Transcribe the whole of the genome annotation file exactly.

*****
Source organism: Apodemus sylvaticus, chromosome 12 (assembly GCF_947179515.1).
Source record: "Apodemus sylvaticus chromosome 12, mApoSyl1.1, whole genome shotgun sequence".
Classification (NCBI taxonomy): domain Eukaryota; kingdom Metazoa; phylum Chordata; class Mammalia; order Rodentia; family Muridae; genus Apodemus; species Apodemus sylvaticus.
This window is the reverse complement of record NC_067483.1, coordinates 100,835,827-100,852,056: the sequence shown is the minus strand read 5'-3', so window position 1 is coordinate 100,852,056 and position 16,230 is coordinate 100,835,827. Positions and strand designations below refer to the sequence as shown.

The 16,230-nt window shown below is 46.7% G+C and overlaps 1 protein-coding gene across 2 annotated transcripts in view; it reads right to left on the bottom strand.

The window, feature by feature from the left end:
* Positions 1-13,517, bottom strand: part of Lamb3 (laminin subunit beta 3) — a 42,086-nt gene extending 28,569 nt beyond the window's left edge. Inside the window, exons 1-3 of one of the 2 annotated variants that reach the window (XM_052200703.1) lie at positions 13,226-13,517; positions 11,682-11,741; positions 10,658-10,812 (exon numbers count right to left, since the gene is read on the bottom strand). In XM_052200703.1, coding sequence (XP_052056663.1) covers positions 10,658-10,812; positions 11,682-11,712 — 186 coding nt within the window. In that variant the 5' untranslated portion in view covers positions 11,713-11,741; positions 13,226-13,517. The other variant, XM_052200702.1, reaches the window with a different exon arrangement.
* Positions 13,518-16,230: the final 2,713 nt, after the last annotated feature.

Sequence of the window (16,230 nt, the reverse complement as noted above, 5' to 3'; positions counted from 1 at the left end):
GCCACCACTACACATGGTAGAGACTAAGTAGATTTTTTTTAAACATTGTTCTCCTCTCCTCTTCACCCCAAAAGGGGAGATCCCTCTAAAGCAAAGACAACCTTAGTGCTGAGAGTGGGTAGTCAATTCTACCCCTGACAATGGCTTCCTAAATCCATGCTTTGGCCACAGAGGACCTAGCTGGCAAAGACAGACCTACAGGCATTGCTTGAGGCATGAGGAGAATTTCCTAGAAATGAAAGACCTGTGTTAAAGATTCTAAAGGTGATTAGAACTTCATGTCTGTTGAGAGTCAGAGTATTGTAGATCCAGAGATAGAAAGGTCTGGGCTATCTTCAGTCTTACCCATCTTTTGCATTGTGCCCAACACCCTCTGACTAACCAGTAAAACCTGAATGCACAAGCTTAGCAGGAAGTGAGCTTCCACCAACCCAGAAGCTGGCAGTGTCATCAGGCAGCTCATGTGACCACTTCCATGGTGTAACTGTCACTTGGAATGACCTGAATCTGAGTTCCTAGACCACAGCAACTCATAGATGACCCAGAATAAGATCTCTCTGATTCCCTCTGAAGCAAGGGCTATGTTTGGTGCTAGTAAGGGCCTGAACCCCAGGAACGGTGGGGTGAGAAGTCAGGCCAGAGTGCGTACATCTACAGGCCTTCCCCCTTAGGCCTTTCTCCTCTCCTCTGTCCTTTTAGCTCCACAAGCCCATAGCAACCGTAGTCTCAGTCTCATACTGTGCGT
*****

Source organism: Apodemus sylvaticus, chromosome 12 (assembly GCF_947179515.1).
Source record: "Apodemus sylvaticus chromosome 12, mApoSyl1.1, whole genome shotgun sequence".
Classification (NCBI taxonomy): domain Eukaryota; kingdom Metazoa; phylum Chordata; class Mammalia; order Rodentia; family Muridae; genus Apodemus; species Apodemus sylvaticus.
This window is the reverse complement of record NC_067483.1, coordinates 100,835,827-100,852,056: the sequence shown is the minus strand read 5'-3', so window position 1 is coordinate 100,852,056 and position 16,230 is coordinate 100,835,827. Positions and strand designations below refer to the sequence as shown.

The 16,230-nt window shown below is 46.7% G+C and overlaps 1 protein-coding gene across 2 annotated transcripts in view; it reads right to left on the bottom strand.

The window, feature by feature from the left end:
* Positions 1-13,517, bottom strand: part of Lamb3 (laminin subunit beta 3) — a 42,086-nt gene extending 28,569 nt beyond the window's left edge. Inside the window, exons 1-3 of one of the 2 annotated variants that reach the window (XM_052200703.1) lie at positions 13,226-13,517; positions 11,682-11,741; positions 10,658-10,812 (exon numbers count right to left, since the gene is read on the bottom strand). In XM_052200703.1, coding sequence (XP_052056663.1) covers positions 10,658-10,812; positions 11,682-11,712 — 186 coding nt within the window. In that variant the 5' untranslated portion in view covers positions 11,713-11,741; positions 13,226-13,517. The other variant, XM_052200702.1, reaches the window with a different exon arrangement.
* Positions 13,518-16,230: the final 2,713 nt, after the last annotated feature.

Sequence of the window (16,230 nt, the reverse complement as noted above, 5' to 3'; positions counted from 1 at the left end):
GCCACCACTACACATGGTAGAGACTAAGTAGATTTTTTTTAAACATTGTTCTCCTCTCCTCTTCACCCCAAAAGGGGAGATCCCTCTAAAGCAAAGACAACCTTAGTGCTGAGAGTGGGTAGTCAATTCTACCCCTGACAATGGCTTCCTAAATCCATGCTTTGGCCACAGAGGACCTAGCTGGCAAAGACAGACCTACAGGCATTGCTTGAGGCATGAGGAGAATTTCCTAGAAATGAAAGACCTGTGTTAAAGATTCTAAAGGTGATTAGAACTTCATGTCTGTTGAGAGTCAGAGTATTGTAGATCCAGAGATAGAAAGGTCTGGGCTATCTTCAGTCTTACCCATCTTTTGCATTGTGCCCAACACCCTCTGACTAACCAGTAAAACCTGAATGCACAAGCTTAGCAGGAAGTGAGCTTCCACCAACCCAGAAGCTGGCAGTGTCATCAGGCAGCTCATGTGACCACTTCCATGGTGTAACTGTCACTTGGAATGACCTGAATCTGAGTTCCTAGACCACAGCAACTCATAGATGACCCAGAATAAGATCTCTCTGATTCCCTCTGAAGCAAGGGCTATGTTTGGTGCTAGTAAGGGCCTGAACCCCAGGAACGGTGGGGTGAGAAGTCAGGCCAGAGTGCGTACATCTACAGGCCTTCCCCCTTAGGCCTTTCTCCTCTCCTCTGTCCTTTTAGCTCCACAAGCCCATAGCAACCGTAGTCTCAGTCTCATACTGTGCGT